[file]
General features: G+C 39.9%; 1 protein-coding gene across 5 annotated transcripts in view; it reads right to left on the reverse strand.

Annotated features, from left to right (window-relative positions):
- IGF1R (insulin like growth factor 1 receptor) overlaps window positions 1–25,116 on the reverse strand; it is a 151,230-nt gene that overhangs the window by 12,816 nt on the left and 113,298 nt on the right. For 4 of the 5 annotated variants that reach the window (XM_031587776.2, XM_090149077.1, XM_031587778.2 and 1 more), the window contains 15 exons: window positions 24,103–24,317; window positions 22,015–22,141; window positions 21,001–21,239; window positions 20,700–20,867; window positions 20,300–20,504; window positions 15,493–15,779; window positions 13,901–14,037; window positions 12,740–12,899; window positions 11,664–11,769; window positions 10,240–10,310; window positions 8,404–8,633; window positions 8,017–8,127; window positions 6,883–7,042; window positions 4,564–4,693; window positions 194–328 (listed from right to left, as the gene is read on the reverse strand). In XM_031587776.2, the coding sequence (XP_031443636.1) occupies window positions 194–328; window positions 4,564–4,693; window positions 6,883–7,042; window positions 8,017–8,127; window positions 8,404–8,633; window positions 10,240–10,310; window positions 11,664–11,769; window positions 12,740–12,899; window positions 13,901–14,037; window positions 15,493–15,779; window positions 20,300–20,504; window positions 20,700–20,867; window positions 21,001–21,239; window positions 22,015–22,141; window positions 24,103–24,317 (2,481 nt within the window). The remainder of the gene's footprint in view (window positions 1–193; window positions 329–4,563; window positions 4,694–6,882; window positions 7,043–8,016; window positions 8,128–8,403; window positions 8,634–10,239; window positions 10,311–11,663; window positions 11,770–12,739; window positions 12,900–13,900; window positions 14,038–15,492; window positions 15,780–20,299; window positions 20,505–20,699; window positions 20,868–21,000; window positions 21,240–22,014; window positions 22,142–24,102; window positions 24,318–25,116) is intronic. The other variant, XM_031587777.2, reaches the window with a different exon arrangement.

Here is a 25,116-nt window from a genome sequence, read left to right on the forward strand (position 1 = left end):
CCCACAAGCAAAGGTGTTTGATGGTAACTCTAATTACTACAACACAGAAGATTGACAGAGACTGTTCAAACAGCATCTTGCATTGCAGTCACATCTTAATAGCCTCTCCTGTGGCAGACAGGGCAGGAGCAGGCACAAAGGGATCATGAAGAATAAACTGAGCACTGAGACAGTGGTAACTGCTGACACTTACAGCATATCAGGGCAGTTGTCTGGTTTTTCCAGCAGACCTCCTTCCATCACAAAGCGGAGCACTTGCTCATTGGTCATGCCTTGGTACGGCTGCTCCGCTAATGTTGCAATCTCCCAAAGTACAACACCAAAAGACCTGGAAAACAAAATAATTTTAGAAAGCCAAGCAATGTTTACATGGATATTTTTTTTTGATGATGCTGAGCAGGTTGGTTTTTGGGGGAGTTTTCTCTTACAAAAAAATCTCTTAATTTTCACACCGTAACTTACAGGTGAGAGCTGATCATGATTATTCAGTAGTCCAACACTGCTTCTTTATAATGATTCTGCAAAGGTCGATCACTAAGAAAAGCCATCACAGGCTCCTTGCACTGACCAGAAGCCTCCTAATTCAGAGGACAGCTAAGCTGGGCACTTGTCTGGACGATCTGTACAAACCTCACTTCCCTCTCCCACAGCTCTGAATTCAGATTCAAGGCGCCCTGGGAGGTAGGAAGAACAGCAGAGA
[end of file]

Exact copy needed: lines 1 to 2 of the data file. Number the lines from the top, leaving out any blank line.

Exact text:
General features: G+C 39.9%; 1 protein-coding gene across 5 annotated transcripts in view; it reads right to left on the reverse strand.

Annotated features, from left to right (window-relative positions):